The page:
About 28 percent of the bridges in Connecticut are functionally obsolete and 9 percent are structurally deficient, according to an analysis of 2015 bridge data.
Oxford has eight bridges in town and each have been categorized as functionally obsolete, which means they do not meet current design standards for such things as lane width or number of lanes relative to traffic volume.
Windsor Locks is similar to Oxford in that all four of its bridges are functionally obsolete, as well.
Towns like Westbrook, North Branford, and West Hartford have more bridges that are functionally obsolete than those that have no deficiency whatsoever.
Hartford and Easton have high rates of bridges that are structurally deficient at 30 and 40 percent respectively. According to the Department of Transportation, bridges with structural deficiencies are characterized by deteriorated conditions of significant bridge elements and potentially reduced load-carrying capacity, but do not necessarily imply safety concerns.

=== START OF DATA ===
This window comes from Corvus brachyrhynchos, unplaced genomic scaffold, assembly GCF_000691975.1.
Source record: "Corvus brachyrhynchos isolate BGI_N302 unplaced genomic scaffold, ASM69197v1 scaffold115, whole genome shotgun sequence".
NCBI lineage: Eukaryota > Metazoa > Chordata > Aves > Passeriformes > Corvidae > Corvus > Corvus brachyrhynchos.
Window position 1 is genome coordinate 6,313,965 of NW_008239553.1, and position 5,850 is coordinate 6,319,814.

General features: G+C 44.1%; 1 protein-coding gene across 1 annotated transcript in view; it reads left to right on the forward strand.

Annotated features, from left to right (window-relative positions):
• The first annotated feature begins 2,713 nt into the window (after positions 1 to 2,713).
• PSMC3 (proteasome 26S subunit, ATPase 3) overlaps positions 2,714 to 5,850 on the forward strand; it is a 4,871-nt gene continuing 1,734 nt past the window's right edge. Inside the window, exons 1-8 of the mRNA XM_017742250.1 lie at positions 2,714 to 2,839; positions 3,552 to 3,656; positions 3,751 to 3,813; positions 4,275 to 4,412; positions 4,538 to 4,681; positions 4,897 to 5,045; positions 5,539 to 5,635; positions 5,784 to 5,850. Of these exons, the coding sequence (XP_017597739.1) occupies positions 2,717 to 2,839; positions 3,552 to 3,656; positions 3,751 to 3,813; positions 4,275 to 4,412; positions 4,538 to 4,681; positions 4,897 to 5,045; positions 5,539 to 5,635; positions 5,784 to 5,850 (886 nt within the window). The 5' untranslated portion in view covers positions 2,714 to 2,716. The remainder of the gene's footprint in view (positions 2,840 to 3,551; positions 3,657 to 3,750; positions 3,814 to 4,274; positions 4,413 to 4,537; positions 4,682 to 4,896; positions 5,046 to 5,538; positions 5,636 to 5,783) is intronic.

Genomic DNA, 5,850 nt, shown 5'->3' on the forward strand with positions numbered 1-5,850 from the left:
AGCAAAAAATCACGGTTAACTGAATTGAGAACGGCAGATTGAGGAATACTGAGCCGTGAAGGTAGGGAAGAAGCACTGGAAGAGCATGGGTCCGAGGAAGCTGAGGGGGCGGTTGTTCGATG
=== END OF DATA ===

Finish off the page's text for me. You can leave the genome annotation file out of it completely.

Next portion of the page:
Connecticut gets about 70 percent of its funding for state transportation projects like highways and bridges from the federal government, according to an analysis from American Road and Transportation Builders Association.
Connecticut ranks 10th among the states in average federal funding percentage.
The state had the seventh-highest percentage (24.6 per cent) of “functionally obsolete” bridges, according to an earlier Trend CT story.
Rhode Island ranks first with 97 percent federal funding for its state highways and bridges, while Washington ranks last at just 25 percent.
The association ranked the most-traveled structurally deficient bridges in the state. Browse below.